Emma Peel

From Wikipedia, the free encyclopedia
Jump to: navigation, search
Emma Peel
The Avengers character
Emma-Peel Avengers-Intro.jpg
Diana Rigg as Mrs. Emma Peel
First appearance Series 4
Last appearance Series 6
Portrayed by Diana Rigg (1965–1968)
Uma Thurman (1998)
Voiced by Diane Appleby (1971–1973)
Sue Lloyd (1977)
Information
Gender Female
Occupation Unofficial undercover operative[1]
Spouse(s) Peter Peel
Relatives Sir John Knight (father)
Nationality British

Emma Peel is a fictional spy played by Diana Rigg in the British 1960s adventure television series The Avengers, and by Uma Thurman in the 1998 film version. She was born Emma Knight, the daughter of an industrialist, Sir John Knight.

As a lady spy adventurer and expert in martial arts, she became a feminist role model around the world, and is considered an icon of British popular culture.[2] Regarded as a 1960s fashion icon, the character is often remembered for the leather catsuit worn by Rigg in the first series.

Casting[edit]

The partner of John Steed, Mrs. Peel was introduced as a replacement for the popular Cathy Gale, played by actress Honor Blackman, who left the programme at the end of the programme's third season to co-star in the James Bond film Goldfinger.

Elizabeth Shepherd was cast as Emma Peel and production on the fourth series began. After filming all of one episode and part of a second, however, the producers decided that Shepherd was not right for the part, and she was dismissed. No footage of Shepherd as Peel is known to have survived.[3]

The producers scrambled to replace her and gave the job to Diana Rigg; the Shepherd episodes were subsequently re-filmed.

Character[edit]

The character was notable for a number of characteristics. She is a heroine; she is rarely defeated in fights and is capable of rescuing Steed if he is in trouble. She is a master of martial arts and a formidable fencer. A certified genius, she specializes in chemistry and other sciences. She is often seen in episodes engaging in artistic hobbies and had success in industry at the helm of the company of her late father, Sir John Knight. Her husband, Peter Peel, was a pilot whose plane disappeared over the Amazonian forest. He was presumed dead for many years, and Peel went on to work with Steed. She drove a convertible Lotus Elan at high speeds, and convincingly portrayed any series of undercover roles, from nurse to nanny. Her favourite guise was that of a women's magazine reporter, trying to interview big business tycoons and rich playboys. The name "Emma Peel" is a play on the phrase "Man Appeal" or "M. Appeal", which the production team stated was one of the required elements of the character.[4]

Peel's verbal interactions with Steed range from witty banter to thinly disguised innuendo. Regarding the question of whether they had a sexual relationship at any time, Patrick Macnee thought they went to bed on a very regular basis (just not in view of the camera), Rigg thought they were engaged in a very enjoyable extended flirtation that ultimately went nowhere, and Brian Clemens said he wrote them with the idea they had an affair before Emma's first appearance in the series.[5]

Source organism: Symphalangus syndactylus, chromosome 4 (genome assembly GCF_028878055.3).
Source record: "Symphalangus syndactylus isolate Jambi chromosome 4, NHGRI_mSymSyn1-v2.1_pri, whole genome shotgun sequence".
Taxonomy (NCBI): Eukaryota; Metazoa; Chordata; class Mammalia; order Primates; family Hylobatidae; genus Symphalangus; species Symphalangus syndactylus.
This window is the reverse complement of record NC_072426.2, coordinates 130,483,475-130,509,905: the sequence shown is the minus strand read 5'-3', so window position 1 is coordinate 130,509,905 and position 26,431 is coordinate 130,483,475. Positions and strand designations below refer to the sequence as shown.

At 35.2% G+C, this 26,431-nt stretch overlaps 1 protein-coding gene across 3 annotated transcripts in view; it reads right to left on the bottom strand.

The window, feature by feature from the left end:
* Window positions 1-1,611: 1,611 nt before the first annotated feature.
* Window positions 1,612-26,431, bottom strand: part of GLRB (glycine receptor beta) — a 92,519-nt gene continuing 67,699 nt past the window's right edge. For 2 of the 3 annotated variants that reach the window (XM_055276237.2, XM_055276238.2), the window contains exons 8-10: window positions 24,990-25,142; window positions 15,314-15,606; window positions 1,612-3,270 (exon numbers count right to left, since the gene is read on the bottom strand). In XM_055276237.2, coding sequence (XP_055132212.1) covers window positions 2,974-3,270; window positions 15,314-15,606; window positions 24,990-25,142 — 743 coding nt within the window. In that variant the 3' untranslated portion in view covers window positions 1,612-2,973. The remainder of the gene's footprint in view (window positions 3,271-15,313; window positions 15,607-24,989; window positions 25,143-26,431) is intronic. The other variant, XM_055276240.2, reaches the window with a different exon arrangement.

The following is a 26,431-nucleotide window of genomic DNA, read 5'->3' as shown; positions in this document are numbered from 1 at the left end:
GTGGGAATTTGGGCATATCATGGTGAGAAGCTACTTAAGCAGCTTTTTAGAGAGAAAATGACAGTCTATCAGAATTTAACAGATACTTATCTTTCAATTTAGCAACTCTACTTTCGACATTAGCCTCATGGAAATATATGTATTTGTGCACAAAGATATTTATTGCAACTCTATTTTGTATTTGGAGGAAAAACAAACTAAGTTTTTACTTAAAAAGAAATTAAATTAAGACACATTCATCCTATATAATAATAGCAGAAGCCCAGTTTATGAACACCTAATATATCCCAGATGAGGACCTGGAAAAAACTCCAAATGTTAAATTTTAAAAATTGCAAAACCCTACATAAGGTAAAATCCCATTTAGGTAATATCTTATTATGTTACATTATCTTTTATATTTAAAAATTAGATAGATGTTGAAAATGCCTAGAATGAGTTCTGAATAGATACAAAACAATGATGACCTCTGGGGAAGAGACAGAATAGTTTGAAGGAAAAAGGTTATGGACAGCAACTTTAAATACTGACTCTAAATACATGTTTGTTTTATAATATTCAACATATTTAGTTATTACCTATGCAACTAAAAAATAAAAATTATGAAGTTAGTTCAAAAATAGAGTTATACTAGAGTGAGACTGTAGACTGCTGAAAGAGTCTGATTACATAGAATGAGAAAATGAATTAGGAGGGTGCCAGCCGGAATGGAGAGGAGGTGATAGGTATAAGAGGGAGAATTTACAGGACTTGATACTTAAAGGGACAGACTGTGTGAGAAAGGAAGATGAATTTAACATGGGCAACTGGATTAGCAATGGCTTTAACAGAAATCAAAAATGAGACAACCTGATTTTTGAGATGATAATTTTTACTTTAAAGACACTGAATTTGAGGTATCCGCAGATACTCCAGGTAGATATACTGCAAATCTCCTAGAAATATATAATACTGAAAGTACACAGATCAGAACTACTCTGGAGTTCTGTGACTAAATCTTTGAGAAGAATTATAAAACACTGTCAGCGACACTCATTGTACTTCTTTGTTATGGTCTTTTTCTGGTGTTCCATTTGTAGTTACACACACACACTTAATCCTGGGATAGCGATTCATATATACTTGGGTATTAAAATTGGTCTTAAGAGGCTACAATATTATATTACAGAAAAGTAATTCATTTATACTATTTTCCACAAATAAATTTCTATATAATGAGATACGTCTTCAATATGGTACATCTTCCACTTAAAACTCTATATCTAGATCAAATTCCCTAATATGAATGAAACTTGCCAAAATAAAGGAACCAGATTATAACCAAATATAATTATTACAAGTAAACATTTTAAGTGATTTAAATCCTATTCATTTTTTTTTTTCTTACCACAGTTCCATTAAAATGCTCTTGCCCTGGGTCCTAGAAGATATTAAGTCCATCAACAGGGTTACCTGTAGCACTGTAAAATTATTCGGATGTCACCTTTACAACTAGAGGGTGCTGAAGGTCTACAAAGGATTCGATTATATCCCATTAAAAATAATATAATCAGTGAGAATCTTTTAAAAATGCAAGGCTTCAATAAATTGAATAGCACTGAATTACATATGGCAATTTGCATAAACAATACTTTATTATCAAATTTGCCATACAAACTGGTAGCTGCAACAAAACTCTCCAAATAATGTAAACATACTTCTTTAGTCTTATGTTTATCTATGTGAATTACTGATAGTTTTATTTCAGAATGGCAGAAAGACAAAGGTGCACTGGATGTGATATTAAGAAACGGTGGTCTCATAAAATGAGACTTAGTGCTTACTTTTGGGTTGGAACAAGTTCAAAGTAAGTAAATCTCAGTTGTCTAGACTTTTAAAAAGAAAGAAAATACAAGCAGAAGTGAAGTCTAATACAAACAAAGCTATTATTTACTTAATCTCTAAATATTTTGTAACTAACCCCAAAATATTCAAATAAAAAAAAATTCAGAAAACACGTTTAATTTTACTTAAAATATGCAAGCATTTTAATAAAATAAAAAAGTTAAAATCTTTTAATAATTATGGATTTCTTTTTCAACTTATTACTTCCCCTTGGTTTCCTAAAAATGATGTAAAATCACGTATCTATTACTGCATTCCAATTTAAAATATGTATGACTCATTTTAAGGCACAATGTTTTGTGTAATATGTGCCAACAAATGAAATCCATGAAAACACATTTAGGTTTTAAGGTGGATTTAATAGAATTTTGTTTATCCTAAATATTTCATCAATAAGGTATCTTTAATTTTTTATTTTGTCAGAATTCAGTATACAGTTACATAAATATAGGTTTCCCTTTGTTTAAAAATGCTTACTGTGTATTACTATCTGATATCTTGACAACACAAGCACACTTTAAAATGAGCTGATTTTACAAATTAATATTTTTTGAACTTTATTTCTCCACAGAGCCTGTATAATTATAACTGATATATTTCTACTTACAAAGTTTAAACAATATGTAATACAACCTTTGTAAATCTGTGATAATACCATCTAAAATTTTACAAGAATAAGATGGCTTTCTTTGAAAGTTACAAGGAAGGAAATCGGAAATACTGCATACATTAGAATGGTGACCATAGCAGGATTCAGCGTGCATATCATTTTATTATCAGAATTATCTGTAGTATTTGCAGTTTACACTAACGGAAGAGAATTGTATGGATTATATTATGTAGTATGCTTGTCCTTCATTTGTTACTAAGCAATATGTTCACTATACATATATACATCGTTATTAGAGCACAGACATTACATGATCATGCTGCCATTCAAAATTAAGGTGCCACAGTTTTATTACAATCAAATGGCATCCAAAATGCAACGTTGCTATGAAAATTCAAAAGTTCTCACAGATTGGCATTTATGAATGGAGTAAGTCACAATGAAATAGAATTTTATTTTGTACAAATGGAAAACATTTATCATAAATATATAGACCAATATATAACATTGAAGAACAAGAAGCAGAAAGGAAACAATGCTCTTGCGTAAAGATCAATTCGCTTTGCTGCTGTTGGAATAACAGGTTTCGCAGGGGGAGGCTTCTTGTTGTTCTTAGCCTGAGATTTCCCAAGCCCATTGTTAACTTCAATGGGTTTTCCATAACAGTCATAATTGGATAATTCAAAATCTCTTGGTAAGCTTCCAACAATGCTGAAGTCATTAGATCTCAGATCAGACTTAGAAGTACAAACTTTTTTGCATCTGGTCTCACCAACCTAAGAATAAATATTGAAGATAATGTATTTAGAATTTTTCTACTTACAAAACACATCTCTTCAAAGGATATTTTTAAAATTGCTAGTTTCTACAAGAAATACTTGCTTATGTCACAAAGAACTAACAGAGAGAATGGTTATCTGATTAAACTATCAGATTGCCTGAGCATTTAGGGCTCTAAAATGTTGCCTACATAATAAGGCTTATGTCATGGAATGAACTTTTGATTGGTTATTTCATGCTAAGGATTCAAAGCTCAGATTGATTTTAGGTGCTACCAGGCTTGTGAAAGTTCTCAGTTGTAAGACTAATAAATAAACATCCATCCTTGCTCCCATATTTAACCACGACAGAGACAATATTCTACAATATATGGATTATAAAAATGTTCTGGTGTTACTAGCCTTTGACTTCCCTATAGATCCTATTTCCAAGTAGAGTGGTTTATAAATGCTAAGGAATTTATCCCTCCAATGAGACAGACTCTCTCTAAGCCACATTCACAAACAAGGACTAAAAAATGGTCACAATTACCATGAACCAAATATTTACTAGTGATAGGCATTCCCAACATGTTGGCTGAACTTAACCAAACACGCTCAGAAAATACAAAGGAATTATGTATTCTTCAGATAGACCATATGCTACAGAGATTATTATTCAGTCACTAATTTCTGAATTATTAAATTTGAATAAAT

Her style of dress typified the period, and the character is still a fashion icon. John Bates was brought in as the costume designer for Emma Peel in the second half of the fourth series. He created a wardrobe of black and white op-art mod clothing and mini skirts. Before this, people had believed that lines, circles and other bold patterns would not work on the television cameras of the day. It was also filmed before the mini skirt had become mainstream. Bates even had to stop leaving hems on the mini skirts because the production team kept lowering them again. He also licensed his designs to several manufacturers under the Avengerswear label and these pieces were sold in various shops throughout the country. Diana Rigg is often remembered for the leather catsuit she wore early on in her first season. She in fact disliked wearing leather, so Bates designed softer stretch jersey and PVC catsuits for her instead.

For the colour season, the designer was Alun Hughes, who used bold colours and lurid, psychedelic patterns. Hughes also created the Emmapeeler catsuit, which was made of stretch jersey in bright block colours. The Emmapeelers and several other pieces from this season's wardrobe were also licensed and sold in the shops.

Departure[edit]

When Peter Peel surprisingly reappears, at the end of "The Forget-Me-Knot", Emma leaves Steed and her spy career behind. In the distant shot in which he appears, Peter Peel looks suspiciously like Steed (and was played by Patrick Macnee's stunt double, Peter Weston), and like him drives a two-door convertible Bentley, albeit a contemporary model. Emma meets her replacement, Tara King (played by Linda Thorson), who enters the building as she herself is leaving, and tells her that Steed likes his tea stirred "anti-clockwise". Peel would be the last in a string of "talented amateurs" with whom John Steed was teamed, as her successor is a neophyte professional agent.

In real life, Diana Rigg had chosen to leave the series for a number of reasons, one of which was to accept a role in the James Bond film On Her Majesty's Secret Service (just like her predecessor, Honor Blackman, who had also left The Avengers to star in a Bond movie, Goldfinger). During her first series, as she eventually learned, Rigg was making less than the cameraman: afterwards her salary was tripled, and that, combined with her loyalty to Macnee, persuaded her to come back for 25 additional episodes (including her farewell episode, which was actually shot well into the Tara King season). Eventually the arduous shooting schedules, conflicts with the producers, the lure of film and stage roles, and a desire to challenge herself as an actress all combined in her decision to leave the show for good.[6]